Like other shows transported to American television in the 90s, Sailor Moon was heavily censored and altered by the US distributors. Names were Americanized and a GI-Joe-esque "Sailor Says" segment was added to the end of each episode to tell kids to eat their vegetables or whatever. Zoisite, the villain who wears a long blonde ponytail and disappears in a cloud of rose petals, was changed to a woman because of a visibly loving relationship he had with Kunzite. Having a gay romance in a children's show was ridiculously progressive for the time period and I guess the guys behind the dub didn't think American kids were ready for it. Although, now that I think of it, if Zoisite did identify as a woman, perhaps everyone treating her as such was the more progressive way to go! Just kidding, I highly doubt that was the rationale. In any case, the lack of prominent breasts on an anime "woman" should have been a dead giveaway.

The storyline that really grabbed me was the unexpected tragic love story between the villainous Nephrite and Usagi's friend Naru. On one level, it's all kinds of skeevy - she's in middle school and he's a grown-ass man - but I would challenge anyone not to be moved when he dies heroically to protect her and she lets out an agonized cry of pain. The dub couldn't reduce that moment's power and from then on, the show adopted a much tighter continuity between episodes and went from just a curiosity to something I eagerly awaited every day. It all leads up to an emotionally wrenching climax where four of the Sailor Guardians are killed in battle, leaving Sailor Moon left to face Queen Beryl on her own. The American distributors were clearly shocked by the intensity of the episodes. They cut so much content from them that the season finale went from being two episodes to one. Even with the dialogue altered and the darkest moments omitted, the power of those episodes was unmistakable and it was easy to intuit what was really going on. When she finally defeats Beryl, Sailor Moon is able to restore everyone to life on Earth although they can no longer remember each other and their adventures...until the next threat to Earth arrives, at least.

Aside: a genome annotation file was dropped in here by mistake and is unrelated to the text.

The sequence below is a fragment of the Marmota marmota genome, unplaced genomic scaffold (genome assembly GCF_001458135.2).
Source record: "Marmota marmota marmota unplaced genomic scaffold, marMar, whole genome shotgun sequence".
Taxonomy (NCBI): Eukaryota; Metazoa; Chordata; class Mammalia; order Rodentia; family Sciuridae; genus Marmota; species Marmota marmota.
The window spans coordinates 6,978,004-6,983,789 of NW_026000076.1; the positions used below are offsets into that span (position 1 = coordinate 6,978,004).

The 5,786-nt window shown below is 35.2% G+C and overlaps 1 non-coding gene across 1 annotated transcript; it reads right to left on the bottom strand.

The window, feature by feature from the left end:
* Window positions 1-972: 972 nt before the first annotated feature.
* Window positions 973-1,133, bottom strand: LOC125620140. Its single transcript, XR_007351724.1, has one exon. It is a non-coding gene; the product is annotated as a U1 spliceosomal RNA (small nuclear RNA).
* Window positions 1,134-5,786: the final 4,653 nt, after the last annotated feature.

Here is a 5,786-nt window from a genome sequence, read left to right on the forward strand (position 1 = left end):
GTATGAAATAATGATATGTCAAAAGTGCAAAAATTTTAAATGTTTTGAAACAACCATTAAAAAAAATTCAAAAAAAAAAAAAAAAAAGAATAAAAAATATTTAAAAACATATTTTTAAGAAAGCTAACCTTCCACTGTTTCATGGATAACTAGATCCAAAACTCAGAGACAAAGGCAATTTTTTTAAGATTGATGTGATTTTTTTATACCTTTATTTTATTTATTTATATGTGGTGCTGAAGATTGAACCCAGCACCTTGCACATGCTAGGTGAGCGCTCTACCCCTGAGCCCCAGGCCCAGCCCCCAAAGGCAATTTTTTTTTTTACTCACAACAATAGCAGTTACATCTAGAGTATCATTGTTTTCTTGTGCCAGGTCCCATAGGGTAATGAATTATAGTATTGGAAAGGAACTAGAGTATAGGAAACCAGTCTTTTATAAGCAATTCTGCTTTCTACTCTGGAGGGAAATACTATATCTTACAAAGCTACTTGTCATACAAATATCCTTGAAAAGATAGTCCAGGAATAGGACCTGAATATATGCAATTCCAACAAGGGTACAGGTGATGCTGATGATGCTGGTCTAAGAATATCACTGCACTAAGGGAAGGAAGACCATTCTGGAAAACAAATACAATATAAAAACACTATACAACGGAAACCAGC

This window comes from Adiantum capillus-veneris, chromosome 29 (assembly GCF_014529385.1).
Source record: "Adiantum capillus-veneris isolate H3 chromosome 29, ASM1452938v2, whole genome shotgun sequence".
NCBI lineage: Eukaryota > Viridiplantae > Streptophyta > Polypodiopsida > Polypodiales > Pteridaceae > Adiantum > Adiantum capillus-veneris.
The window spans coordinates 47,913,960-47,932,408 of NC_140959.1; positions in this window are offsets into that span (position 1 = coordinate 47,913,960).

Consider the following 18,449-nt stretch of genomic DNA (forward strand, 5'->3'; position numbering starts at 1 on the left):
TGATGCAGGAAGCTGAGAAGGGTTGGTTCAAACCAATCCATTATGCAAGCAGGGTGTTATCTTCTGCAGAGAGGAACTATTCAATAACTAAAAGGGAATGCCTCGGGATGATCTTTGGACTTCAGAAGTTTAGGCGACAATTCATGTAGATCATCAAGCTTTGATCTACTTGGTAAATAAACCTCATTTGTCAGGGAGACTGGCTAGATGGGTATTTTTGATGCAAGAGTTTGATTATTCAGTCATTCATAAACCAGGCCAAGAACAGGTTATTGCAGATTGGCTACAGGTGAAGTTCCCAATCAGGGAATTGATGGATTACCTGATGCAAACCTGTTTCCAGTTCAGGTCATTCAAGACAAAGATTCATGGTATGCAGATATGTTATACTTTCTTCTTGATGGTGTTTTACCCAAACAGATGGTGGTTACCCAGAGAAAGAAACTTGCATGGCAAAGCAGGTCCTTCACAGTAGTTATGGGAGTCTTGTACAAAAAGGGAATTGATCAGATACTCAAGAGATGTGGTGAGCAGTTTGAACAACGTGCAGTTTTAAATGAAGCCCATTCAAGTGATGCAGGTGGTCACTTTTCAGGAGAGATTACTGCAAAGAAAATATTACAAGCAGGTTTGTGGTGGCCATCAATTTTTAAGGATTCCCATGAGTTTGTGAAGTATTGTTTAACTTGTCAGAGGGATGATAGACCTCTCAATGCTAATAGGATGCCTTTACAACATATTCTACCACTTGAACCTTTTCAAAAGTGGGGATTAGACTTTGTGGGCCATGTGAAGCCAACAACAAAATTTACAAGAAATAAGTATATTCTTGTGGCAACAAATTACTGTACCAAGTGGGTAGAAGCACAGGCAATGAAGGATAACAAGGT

It's clear to me now that this has aged a LOT better than Power Rangers. Obviously it can't compare to more revered anime like Death Note or Paranoia Agent or Monster, but for a kid's show it's quite enthralling. I may write a follow-up to this one in a few months when I've seen more of the episodes. At some point, the series is sure to go beyond what I saw as a kid and into the later episodes which I am totally unfamiliar with. Consider me excited.

Friday, October 3, 2014

The World Outside

Every time I saw the Provazik Enterprises building from the outside, I was glad I only worked part-time. I would walk out to my car, turn around and become dismayed that I worked in that rusty abomination that was constantly pumping black smoke into the air. That parking lot wouldn't win any beauty contests either; there were no yellow lines to differentiate the spaces and large patches of grass had made their way through much of the cracked pavement.

On this particular day, I cast my usual rueful look at the Provazik building and saw something altogether different. Huge buildings began to rise out of the ground, as if the Earth was giving birth to them. These huge structures were coming up on all sides of the parking lot and after squinting, you could see the metal frames that were pushing each out from the underground. These new buildings were sleek and modern looking, unlike the eyesore where I had just spent several hours. I was still standing next to my car, but now the road had been completely cut off by these newborn buildings. The small crowd of us in the parking lot wandered towards the new entrance to see what was going on.

I was taken aback by the new entry hall. It was a wide circle with a huge bay window directly across from the doorway where I stood. All around, there were escalators, elevators and even a monorail to get people to the different buildings in the complex. It was fascinating to see, but at the moment I still wanted to get home. I wandered for a while and eventually found myself in a dimly lit, claustrophobic room where rows of people were scrunched over in front of computers hard at work. This looked more like the old Provazik building and was now a stark contrast to the breathtaking room I had just left.